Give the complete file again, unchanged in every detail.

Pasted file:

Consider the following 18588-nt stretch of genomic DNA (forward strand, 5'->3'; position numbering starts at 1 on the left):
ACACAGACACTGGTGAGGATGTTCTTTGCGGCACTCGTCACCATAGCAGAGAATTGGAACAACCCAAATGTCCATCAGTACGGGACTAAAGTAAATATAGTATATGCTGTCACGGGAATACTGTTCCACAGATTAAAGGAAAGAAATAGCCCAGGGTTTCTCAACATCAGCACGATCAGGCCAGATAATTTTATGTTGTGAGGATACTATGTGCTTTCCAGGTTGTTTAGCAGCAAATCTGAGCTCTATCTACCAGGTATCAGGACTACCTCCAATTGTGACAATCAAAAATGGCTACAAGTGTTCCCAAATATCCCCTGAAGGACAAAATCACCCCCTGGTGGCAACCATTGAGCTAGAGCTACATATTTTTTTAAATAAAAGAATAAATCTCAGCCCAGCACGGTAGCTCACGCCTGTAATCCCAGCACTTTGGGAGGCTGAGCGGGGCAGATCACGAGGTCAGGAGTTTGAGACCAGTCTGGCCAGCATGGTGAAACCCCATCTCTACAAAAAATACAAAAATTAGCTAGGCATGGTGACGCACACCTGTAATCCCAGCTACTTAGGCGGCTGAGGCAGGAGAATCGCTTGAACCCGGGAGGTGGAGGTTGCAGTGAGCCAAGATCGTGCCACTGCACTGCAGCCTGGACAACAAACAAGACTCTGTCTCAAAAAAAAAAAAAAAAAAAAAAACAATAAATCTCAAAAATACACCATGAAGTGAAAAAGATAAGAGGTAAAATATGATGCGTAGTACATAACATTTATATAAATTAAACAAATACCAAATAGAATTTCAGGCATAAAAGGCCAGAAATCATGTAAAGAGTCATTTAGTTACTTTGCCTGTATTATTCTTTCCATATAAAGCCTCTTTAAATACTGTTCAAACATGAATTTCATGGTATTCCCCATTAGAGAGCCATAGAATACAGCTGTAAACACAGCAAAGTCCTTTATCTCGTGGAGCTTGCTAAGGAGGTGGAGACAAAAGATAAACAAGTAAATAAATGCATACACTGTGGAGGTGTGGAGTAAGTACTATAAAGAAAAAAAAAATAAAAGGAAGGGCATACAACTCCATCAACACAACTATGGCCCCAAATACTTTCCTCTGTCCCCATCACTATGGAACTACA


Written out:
Consider the following 18588-nt stretch of genomic DNA (forward strand, 5'->3'; position numbering starts at 1 on the left):
ACACAGACACTGGTGAGGATGTTCTTTGCGGCACTCGTCACCATAGCAGAGAATTGGAACAACCCAAATGTCCATCAGTACGGGACTAAAGTAAATATAGTATATGCTGTCACGGGAATACTGTTCCACAGATTAAAGGAAAGAAATAGCCCAGGGTTTCTCAACATCAGCACGATCAGGCCAGATAATTTTATGTTGTGAGGATACTATGTGCTTTCCAGGTTGTTTAGCAGCAAATCTGAGCTCTATCTACCAGGTATCAGGACTACCTCCAATTGTGACAATCAAAAATGGCTACAAGTGTTCCCAAATATCCCCTGAAGGACAAAATCACCCCCTGGTGGCAACCATTGAGCTAGAGCTACATATTTTTTTAAATAAAAGAATAAATCTCAGCCCAGCACGGTAGCTCACGCCTGTAATCCCAGCACTTTGGGAGGCTGAGCGGGGCAGATCACGAGGTCAGGAGTTTGAGACCAGTCTGGCCAGCATGGTGAAACCCCATCTCTACAAAAAATACAAAAATTAGCTAGGCATGGTGACGCACACCTGTAATCCCAGCTACTTAGGCGGCTGAGGCAGGAGAATCGCTTGAACCCGGGAGGTGGAGGTTGCAGTGAGCCAAGATCGTGCCACTGCACTGCAGCCTGGACAACAAACAAGACTCTGTCTCAAAAAAAAAAAAAAAAAAAAAAACAATAAATCTCAAAAATACACCATGAAGTGAAAAAGATAAGAGGTAAAATATGATGCGTAGTACATAACATTTATATAAATTAAACAAATACCAAATAGAATTTCAGGCATAAAAGGCCAGAAATCATGTAAAGAGTCATTTAGTTACTTTGCCTGTATTATTCTTTCCATATAAAGCCTCTTTAAATACTGTTCAAACATGAATTTCATGGTATTCCCCATTAGAGAGCCATAGAATACAGCTGTAAACACAGCAAAGTCCTTTATCTCGTGGAGCTTGCTAAGGAGGTGGAGACAAAAGATAAACAAGTAAATAAATGCATACACTGTGGAGGTGTGGAGTAAGTACTATAAAGAAAAAAAAAATAAAAGGAAGGGCATACAACTCCATCAACACAACTATGGCCCCAAATACTTTCCTCTGTCCCCATCACTATGGAACTACA